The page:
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Zatoka Pucka wraz z rezerwatem Beka

Zatoka Pucka wraz z rezerwatem Beka

Rezerwat Beka, fot. M.Bieliński

Zatoka Pucka is known across the whole of Europe as a fantastic place to do water sports. Yet although for the majority of the year its waters are white because of sails, this does not scare off the huge masses of birds which have learned to love this place.

The coast of the bay, despite having highly developed recreational and tourist infrastructure, still hides pristine corners populated by birds and other wild animals. Not everyone knows that the bay is divided in by the so-called Mewia Rewia [Gull Parade], which is a passage of seasonally exposed shoals stretching between Kuźnica on the Hel Peninsula and Cypel Rewski around Rewa. The “closed” north-western part of the bay is exceptionally shallow, which allows for the existence of specific ecosystems with many rare and dying species of fauna and flora.

Zatoka Pucka z lotu ptaka, fot. pomorskie.travel

The bay’s waters are an exceptionally important place, for hunting and rest, for birds migrating along the Polish coast. For this reason, almost 100 thousand birds come here every year. The same amount spend the winter here. Among the numerous species which make use of the bay’s advantages are the great crested grebe, horned grebe, tufted duck, smew, goldeneye, common merganser and greater scaup. The coastland with its salt meadows are a nesting site for rare species like the common shelduck, oystercatcher and citrine wagtail. A lucky person can even spot a sea eagle!

The most favourable places for watching birds include the local ports – in Władysławowo, Hel, Jastarnia, Kuźnica, Puck or even Gdynia-Orłowo, where gulls are numerous. Birds often come to the harbour, attracted by an easy way to obtain freshly caught fish from local boats. A much-valued place among birdwatchers is the so-called “Kaczy Fyrtel” [Ducks' Neighbourhood], near Puck. As the name suggests, various species of wild ducks can be found there, such as for example the smew. Many interesting views await you in the neighbourhood of the mouth of Kanał Łyska [Łyska Canal], where various species of water birds often appear in numbers. If you are in good shape, it is worth combining bird spotting with a longer walking tour along the beaches, for example on the routes Władysławowo-Kuźnica (where you can see terns in the summer) or Jastarnia-Hel.

Łabędź krzykliwy na Zatoce Puckiej, fot. I.Florczyk

When is the best time to visit Zatoka Pucka [Puck Bay] and look for winged species? The answer is easy: preferably during autumn or winter, rather than in spring or summer – especially as in the tourist season it is hard to find the achieve silence and peace and quiet, so needed while looking for wild animals. During autumn, migrating flocks come to the bay, and with each week there are also more and more birds that tend to spend winter in this place. Rarer species which you can meet in the autumn include the jaeger, Eurasian rock pipit, twite and also, at the end of the season, the purple sandpiper, which has the Canary Islands as its winter quarters. Among birds which overwinter in the bay it is worth mentioning the long-tailed duck – a species of duck that has its natural nesting sites in the Arctic tundra.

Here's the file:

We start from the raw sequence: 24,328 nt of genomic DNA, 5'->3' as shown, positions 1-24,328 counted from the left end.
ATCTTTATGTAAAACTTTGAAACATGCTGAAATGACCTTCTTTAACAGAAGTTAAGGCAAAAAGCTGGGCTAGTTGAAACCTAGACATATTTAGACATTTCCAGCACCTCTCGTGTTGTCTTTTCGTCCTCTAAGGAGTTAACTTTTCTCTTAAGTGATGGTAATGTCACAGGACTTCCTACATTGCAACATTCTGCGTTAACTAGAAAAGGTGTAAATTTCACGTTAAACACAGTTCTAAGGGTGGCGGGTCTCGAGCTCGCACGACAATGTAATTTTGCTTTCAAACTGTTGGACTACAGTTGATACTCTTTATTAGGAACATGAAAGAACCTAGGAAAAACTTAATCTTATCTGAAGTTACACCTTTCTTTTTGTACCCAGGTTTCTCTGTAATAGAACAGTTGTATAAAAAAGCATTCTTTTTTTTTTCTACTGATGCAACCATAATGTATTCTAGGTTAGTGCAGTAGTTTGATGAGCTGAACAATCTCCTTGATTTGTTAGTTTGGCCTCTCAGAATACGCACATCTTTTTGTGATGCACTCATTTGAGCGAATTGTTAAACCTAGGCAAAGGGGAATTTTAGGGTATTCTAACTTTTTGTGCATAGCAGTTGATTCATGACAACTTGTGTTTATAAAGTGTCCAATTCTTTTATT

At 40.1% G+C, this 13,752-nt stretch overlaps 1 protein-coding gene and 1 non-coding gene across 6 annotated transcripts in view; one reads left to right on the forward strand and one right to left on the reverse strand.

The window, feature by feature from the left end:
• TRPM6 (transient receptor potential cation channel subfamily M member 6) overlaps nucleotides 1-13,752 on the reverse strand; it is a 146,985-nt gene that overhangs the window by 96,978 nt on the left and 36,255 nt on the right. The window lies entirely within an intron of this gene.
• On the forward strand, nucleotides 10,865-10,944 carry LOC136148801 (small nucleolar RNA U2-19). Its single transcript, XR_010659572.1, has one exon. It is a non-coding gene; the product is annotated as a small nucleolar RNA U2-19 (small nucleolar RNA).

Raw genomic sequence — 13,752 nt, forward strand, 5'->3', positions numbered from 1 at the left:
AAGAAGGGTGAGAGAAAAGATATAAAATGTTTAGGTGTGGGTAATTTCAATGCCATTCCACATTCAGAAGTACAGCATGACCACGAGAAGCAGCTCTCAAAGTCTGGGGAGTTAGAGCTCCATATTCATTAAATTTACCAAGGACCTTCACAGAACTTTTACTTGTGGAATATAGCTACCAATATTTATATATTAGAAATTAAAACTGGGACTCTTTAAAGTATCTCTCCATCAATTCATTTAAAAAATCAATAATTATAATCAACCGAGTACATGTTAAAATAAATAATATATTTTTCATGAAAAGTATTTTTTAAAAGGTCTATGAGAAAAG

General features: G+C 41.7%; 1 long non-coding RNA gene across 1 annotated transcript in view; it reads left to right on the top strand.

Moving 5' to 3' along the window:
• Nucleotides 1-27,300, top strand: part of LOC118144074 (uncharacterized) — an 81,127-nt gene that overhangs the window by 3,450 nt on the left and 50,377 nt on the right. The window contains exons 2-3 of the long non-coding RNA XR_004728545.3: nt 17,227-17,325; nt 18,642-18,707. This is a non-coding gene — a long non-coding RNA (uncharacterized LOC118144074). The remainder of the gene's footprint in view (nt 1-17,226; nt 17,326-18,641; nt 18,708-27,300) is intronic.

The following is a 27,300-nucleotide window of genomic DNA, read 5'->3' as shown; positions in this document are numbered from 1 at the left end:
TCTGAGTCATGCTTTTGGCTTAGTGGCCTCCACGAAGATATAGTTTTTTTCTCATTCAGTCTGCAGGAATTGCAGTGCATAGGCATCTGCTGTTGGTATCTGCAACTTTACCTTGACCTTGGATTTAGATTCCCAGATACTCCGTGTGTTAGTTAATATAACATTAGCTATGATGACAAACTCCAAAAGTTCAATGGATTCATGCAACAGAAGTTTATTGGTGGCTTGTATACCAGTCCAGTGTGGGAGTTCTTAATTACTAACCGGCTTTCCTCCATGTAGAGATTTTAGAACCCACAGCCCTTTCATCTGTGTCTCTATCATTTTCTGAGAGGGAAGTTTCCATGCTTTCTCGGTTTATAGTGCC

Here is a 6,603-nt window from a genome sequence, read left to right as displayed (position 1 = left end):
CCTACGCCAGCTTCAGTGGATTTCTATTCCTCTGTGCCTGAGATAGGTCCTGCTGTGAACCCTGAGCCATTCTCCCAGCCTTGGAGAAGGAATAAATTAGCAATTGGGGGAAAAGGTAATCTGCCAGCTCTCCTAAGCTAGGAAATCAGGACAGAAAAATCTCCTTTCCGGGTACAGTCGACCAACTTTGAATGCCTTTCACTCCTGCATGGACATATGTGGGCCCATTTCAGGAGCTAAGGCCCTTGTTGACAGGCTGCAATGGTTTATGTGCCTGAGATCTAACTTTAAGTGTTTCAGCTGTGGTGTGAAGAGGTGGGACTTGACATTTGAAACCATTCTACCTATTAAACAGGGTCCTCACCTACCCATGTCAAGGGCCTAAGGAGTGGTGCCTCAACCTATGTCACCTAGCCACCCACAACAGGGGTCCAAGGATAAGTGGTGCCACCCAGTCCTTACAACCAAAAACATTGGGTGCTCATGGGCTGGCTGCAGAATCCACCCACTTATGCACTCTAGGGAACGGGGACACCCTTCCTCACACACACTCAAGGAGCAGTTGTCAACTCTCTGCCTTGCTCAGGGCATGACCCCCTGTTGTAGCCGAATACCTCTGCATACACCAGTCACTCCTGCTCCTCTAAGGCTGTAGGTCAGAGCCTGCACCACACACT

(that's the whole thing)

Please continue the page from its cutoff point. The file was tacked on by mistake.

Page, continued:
Rezerwat Beka (Beka Reserve)

On the coasts of Zatoka Pucka [Puck Bay], there is a place whose natural qualities are so unique that access for non-professional nature observers is limited and closely monitored. This is the Rezerwat Beka, which was created thirty years ago and is located near the mouth of the Reda river and on the borders of two Natura 2000 areas. The uniqueness of this place is influenced primarily by wet and salt meadows created as a result of regular floodings by the salt waters of the bay. The greenery shaped in this way constitutes an almost perfect nesting site for many water and marsh species of birds. This hospitable ecosystem constitutes, for example, the last nesting site of the dunlin in Poland. Lapwings, common redshanks, common snipes, pheasants and mute swans are also inhabitants of this area. A famous visitor to Beka is “cytrynka” [literally: lemon], the characteristically coloured citrine wagtail, which migrates from Siberia and has been nesting in Poland for 20 years. On a lucky day in the reserve we can also spot a sea eagle. Several mammals are also found here, including numerous roe deers, boars, foxes and the raccoon dog, which has a liking for birds' eggs and chicks.

Myszołów włochaty nad Zatoką Pucką, fot. I. Florczak

If visiting the Beka reserve, you should walk only on the educational trail prepared by Ogólnopolskie Towarzystwo Ochrony Ptaków [the Polish Society for the Protection of Birds]. Thanks to them we can enjoy the views of this unusual area without interfering in ongoing life. It is worth taking binoculars or a telescope with you. The 6-kilometre trail starts its course near the southern border of the reserve, near the bridge in Zagórska Struga. Heading north it follows a levee, which protects the local meadows from autumn and winter storms. Then, at the base of Kępa Pucka, it turns right and goes to the mouth of Kanał Mrzeziński [Mrzeziński Canal]. Then the trail takes you along the coast of Zatoka Pucka [Puck Bay] to a standing cross on the beach, which is a remnant of an old settlement. The whole trail takes about two hours to walk, but can be longer if you spend more time enjoying interesting nature landscapes or absorbing the texts on the information boards along the way; there are ten of them on the trail.